Always contact your prescribing doctor for advice about side effects. Your personal physician can help address questions or concerns regarding normality of reactions, how to cope with side effects, etc.
If you would like to report side effects to the manufacturer (VIVUS, Inc.), you can call them at 1‑888‑998‑4887.
If you would like to report side effects to the regulatory authorities, you can call the FDA at 1‑800‑FDA‑1088 or file a report at www.fda.gov/medwatch.
Safety of Qsymia Use
Qsymia is generally regarded as safe when used as directed, but it is not safe or appropriate for everyone.
Qsymia is contraindicated in the presence of:
- Hyperthyroidism (overactive thyroid)
- Prior reaction to sympathomimetic amines
- Current or recent (≤ 2 weeks) monoamine oxidase inhibitor (MAOI) use
If you have any of these conditions, this medication is NOT right or safe for you. Continue reading for a more extensive, albeit not complete, list of other conditions that your doctor needs to assess before prescribing Qsymia.
Warnings and Precautions
In addition to the outright contraindications, there exist a number of warnings and precautions surrounding Qsymia use.
It is critical that you are completely honest with your prescribing doctor about your current/recent medications and supplements, and entire medical history. Due to this drug’s potential for negative interactions, it can prove dangerous when you keep important information from your doctor.
Make sure to tell your doctor if you have, or have ever had:
- Any allergies, especially if you’ve ever reacted to any sympathomimetic amine
- Heart disease or stroke
- High blood pressure or pulmonary hypertension
- Personal or family history of a substance use disorder
- Mental/mood problems (such as depression or anxiety)
- Hyperthyroidism (overactive thyroid)
- Liver or kidney disease (including kidney stones)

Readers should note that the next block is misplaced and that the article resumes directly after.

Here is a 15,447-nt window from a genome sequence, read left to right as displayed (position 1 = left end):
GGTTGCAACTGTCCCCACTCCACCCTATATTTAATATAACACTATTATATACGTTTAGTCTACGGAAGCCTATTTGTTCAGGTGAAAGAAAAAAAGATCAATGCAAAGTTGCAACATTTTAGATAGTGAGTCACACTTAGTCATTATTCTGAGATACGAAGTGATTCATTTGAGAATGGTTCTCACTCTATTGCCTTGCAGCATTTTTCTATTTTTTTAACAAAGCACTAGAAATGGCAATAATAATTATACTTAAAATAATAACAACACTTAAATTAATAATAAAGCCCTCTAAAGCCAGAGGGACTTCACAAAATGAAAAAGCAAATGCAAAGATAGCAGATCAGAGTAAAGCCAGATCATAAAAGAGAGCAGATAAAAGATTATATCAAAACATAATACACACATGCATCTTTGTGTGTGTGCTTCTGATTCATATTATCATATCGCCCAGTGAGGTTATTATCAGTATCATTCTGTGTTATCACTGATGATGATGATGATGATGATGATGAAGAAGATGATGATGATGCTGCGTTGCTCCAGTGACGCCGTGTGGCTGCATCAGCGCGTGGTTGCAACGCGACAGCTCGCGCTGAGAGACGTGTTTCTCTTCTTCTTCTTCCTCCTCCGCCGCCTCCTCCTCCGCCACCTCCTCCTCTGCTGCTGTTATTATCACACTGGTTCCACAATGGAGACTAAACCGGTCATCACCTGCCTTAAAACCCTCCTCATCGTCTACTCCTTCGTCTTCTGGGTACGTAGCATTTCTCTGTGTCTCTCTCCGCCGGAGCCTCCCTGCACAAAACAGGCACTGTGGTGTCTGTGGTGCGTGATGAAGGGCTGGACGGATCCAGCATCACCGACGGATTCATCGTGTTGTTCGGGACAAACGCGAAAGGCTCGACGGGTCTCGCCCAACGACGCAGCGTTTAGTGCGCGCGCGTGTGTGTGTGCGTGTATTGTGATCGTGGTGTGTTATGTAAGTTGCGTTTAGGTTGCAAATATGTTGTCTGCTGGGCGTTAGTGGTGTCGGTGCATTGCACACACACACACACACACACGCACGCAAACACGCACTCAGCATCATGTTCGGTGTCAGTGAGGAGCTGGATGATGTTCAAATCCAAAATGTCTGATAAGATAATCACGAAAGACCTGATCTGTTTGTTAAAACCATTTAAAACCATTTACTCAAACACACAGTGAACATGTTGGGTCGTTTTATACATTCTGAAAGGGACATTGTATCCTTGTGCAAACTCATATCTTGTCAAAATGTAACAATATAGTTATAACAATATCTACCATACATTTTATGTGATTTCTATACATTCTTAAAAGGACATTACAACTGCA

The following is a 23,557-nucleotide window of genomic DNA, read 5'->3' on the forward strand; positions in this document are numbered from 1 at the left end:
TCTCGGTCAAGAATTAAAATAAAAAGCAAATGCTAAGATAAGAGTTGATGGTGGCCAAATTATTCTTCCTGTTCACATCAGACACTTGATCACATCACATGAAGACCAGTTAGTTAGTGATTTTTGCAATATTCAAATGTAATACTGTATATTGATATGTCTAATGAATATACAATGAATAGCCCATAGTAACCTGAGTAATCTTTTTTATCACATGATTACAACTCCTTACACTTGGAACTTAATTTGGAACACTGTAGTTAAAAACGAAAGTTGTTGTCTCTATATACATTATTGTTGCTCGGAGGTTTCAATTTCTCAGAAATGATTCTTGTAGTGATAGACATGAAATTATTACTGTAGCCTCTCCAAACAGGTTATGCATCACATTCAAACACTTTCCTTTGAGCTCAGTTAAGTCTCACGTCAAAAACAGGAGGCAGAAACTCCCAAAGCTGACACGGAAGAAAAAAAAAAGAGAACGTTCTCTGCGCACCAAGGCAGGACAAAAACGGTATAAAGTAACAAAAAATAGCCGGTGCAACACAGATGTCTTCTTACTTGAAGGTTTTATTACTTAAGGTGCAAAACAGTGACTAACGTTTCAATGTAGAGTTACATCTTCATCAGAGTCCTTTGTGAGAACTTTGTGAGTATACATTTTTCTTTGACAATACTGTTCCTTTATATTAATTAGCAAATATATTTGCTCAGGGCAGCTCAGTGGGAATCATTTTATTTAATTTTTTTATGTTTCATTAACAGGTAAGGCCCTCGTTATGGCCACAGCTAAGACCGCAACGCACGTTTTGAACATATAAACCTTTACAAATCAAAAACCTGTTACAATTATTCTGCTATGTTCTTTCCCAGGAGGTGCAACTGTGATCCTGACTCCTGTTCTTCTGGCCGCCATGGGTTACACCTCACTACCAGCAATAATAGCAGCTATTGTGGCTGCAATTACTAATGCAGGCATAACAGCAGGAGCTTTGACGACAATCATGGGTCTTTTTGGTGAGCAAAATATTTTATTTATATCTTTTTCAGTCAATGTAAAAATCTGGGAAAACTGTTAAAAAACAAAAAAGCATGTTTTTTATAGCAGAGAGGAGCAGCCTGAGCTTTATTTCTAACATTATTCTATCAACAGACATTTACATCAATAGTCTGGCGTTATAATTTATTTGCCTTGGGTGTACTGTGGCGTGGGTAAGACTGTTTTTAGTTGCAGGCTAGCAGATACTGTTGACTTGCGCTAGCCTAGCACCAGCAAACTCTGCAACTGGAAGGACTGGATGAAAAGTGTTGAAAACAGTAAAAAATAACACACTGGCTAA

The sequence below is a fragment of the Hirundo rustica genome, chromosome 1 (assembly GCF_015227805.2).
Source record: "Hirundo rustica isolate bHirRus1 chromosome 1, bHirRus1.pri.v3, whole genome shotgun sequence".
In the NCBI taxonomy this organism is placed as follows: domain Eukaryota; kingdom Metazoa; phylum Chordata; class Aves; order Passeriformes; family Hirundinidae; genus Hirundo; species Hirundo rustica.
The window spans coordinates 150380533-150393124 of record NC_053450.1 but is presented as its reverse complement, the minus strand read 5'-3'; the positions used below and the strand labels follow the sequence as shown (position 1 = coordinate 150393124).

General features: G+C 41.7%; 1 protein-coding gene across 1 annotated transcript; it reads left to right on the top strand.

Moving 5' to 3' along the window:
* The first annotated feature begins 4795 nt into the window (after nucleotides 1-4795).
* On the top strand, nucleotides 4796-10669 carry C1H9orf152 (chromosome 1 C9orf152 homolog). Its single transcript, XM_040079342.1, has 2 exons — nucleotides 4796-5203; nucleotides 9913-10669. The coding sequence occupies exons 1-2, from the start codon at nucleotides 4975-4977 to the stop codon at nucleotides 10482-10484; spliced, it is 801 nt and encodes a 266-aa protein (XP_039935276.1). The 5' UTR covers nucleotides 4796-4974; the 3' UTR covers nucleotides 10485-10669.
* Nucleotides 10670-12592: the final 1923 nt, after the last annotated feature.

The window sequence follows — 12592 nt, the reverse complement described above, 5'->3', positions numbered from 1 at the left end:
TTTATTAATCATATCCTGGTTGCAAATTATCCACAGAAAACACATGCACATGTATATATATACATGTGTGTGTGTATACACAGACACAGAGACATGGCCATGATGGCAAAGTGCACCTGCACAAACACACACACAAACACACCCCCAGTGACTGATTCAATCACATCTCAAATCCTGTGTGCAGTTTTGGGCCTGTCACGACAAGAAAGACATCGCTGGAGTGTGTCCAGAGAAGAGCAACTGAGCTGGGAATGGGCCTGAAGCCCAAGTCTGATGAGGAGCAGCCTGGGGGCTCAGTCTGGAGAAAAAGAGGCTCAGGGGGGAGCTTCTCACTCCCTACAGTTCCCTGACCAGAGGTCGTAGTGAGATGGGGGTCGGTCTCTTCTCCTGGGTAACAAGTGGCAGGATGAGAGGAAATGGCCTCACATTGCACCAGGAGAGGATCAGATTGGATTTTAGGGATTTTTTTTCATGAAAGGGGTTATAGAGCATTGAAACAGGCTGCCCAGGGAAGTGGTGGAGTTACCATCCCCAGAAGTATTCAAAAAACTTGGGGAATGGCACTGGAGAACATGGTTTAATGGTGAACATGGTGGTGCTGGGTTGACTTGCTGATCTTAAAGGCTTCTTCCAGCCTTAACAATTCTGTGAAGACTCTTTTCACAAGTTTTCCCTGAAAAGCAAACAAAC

- Metabolic acidosis (or any condition that puts you at higher risk such as chronic diarrhea, a ketogenic diet or low bone density)
These conditions do not necessarily exclude you from using Qsymia, but it’s critical that your doctor know about them to ensure your safety while using this medication.
Also tell your doctor if you:
- Have diabetes mellitus
- Use marijuana
- Think you may become pregnant
While taking this medication, you should AVOID:
- Activities that may cause you to overheat
- Driving or operating heavy machinery, until you know how the medicine affects you
Clinical trials for Qsymia did not include minors, so this medication is not indicated for pediatric patients under the age of 18.
Always maintain a current list of all of the prescription & OTC medications, herbal supplements, vitamins and drugs that you regularly consume. You should know the dosages as well. NEVER change your medication or supplement use without first consulting your doctor and pharmacist. Due to the high potential for drug interactions with Qsymia, it’s vital that your doctor and pharmacist have all of the most recent information from you.
Some of the substances that negatively interact with Qsymia include:
- Monoamine oxidase inhibitors (MAOIs)
- Weight loss drugs (e.g. Orlistat, ephedra, etc.)
- Stimulants, including caffeine
- Drugs that cause drowsiness (antihistamines, pain killers, muscle relaxants, etc.)
- Products that raise heart rate and/or blood pressure (e.g. cough & cold medicines)
Be certain to tell your doctor if you take:
- Birth control pills
- Diuretics/water pills
- Any medication that lessens your ability to think or concentrate, or impairs muscle coordination
- Carbonic anhydrase inhibitors
- Seizure medication
This is NOT a complete list. A medical professional is the only person who can assess if Qsymia is safe in the context of your other medications and supplements.
A Risk Evaluation and Mitigation Strategy (REMS) is a strategy for healthcare professionals to ensure that a prescribed drug’s benefits outweigh that same medication’s risks for a specific patient. The FDA has required a REMS for Qsymia given the drug’s potential for serious side effects.
The Qsymia REMS is targeted at informing physicians and women of a reproductive age about the risks associated with taking Qsymia. More specifically, the Qsymia REMS emphasizes the importance of not becoming pregnant while using this medication because Qsymia’s potential to cause birth defects. Therefore, you and your doctor should take measures to ensure that you don’t become pregnant while taking Qsymia, and discontinue the medication immediately if pregnancy occurs.